GDPR: Efficiently Manage Information Regarding Data Breaches
• Under GDPR, companies are required to report data breaches to the responsible supervisory authority within 72 hours of their occurrence.
• Efficient risk management for data breaches is key to counteracting damage to a company’s reputation.
• Digital whistleblowing systems, used to report potential compliance and ethics violations, are a great way to centralize GDPR violation processing and fine-tune the way companies handle case management.
The implementation of whistleblowing systems has become a priority for many companies and regulators. Digital whistleblower platforms serve to protect whistleblowers by allowing them to anonymously report violations within a company. We have covered this topic extensively here in past posts and recommend companies explore the implementation of digital whistleblowing systems.
Obligation to Notify Subjects of Data Breaches
The EU’s roll-out of GDPR, going into effect on May 25, 2018, imposes further obligations on companies. GDPR mandates businesses have clear notification processes for data breaches. If a company violates protection obligations of personal data, the incident must be reported to the relevant supervisory authority within 72 hours.
Infringement of personal data can take various forms. For instance, external targeted attacks (e.g. hackers) often involve stolen data. However, data breaches can happen in other ways. Even ”accidents”, such as a lost briefcase containing customer information or an email accidentally sent to the wrong recipient, may constitute a personal data violation.
Reporting a data breach requires the data processor to provide certain information to authorities. For example, a category must be assigned to the data infringement and an estimate must be made on the scope of persons affected. The data processor must also estimate possible consequences or potential damages as a result of the data infringement. If there is a conviction, any measures already taken to protect personal data will reduce the sentence. Possible measures that companies can take to ensure data breaches do not occur include, for example, the monitoring of data centers to protect against unauthorized access, or the systematic monitoring of all data processing operations. In addition to reporting data breaches to the supervisory authority in accordance with Article 34 of GDPR, companies/data processors must also inform affected individuals about the data breach in a timely manner.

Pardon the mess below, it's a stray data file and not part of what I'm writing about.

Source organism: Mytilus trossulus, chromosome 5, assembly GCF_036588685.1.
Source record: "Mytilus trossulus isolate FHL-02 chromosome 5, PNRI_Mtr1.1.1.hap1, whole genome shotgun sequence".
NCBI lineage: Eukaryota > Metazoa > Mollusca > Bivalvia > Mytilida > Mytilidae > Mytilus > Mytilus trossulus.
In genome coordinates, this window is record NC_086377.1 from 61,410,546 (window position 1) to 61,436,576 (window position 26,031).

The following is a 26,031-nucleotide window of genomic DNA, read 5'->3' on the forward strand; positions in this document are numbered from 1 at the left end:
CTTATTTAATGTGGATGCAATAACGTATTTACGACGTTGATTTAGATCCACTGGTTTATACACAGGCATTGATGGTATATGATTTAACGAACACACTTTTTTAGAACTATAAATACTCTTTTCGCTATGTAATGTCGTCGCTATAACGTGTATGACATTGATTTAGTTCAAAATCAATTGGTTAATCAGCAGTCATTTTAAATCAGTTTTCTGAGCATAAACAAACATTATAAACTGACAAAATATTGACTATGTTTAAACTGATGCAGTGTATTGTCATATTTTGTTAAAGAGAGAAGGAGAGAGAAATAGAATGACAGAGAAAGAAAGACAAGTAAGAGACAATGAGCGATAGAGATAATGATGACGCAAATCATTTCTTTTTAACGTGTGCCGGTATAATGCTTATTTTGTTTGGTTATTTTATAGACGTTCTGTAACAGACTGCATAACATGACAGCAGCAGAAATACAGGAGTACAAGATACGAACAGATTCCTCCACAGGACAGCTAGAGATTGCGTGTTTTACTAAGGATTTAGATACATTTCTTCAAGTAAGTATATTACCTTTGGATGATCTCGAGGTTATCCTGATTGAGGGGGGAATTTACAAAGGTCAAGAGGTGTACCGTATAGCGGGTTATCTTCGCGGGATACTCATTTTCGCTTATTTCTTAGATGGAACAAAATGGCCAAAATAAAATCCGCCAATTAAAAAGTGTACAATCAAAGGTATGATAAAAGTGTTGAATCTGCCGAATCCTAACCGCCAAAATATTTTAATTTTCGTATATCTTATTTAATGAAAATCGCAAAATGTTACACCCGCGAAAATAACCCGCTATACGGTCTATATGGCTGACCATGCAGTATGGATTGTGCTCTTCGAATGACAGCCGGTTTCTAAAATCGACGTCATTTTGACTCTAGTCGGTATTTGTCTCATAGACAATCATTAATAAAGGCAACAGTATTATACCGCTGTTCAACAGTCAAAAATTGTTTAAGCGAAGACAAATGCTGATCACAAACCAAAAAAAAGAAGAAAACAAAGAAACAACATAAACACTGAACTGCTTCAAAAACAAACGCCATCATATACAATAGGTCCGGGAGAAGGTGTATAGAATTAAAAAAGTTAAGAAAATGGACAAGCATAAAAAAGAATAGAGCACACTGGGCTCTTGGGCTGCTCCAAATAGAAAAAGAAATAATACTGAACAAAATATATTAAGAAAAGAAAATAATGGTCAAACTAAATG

Managing data breaches is a question of risk management. If possible, data breaches should be detected and reported early on. With a timely approach, serious consequences, such as reputational damage or financial penalties, can be averted or at least mitigated.
Failure to do so can result in serious issues. A clear example of this is the recent Facebook scandalsurrounding user data abuses. In this case, the company had failed to actively report its data breach and had not informed affected users of personal data abuses without being pressured to by third-parties with extensive delays. Facebook is now working to mitigate damage this caused to its reputation, which had a significant impact on the value of the company.
Efficient Management of Data Breach Notifications
In order to report data protection violations in a timely and efficient manner, companies need clear structures and processes. Digital tools are a particularly efficient way to centrally control reporting of GDPR violations. They can help to record incidents and document all details of a data breach. Using the digital tool, further actions to deal with a breach can be managed by trained staff, improving case management and workflow.
Through our work with our clients, we now see that whistleblowing systems are also effective reporting channels for notification of data breaches. The perpetrator of a data breach can use this system to dutifully report his or her data breach (anonymously, if necessary) to the company’s data protection officers. The company can then coordinate further internal processes via case management which is integrated in the system.
In the end, a digital reporting system kills two birds with one stone by meeting requirements of both whistleblower protection, and GDPR data norms. That’s efficient risk management!
Curious to learn how a digital reporting system could look like. Don’t hesitate to get in touch with me.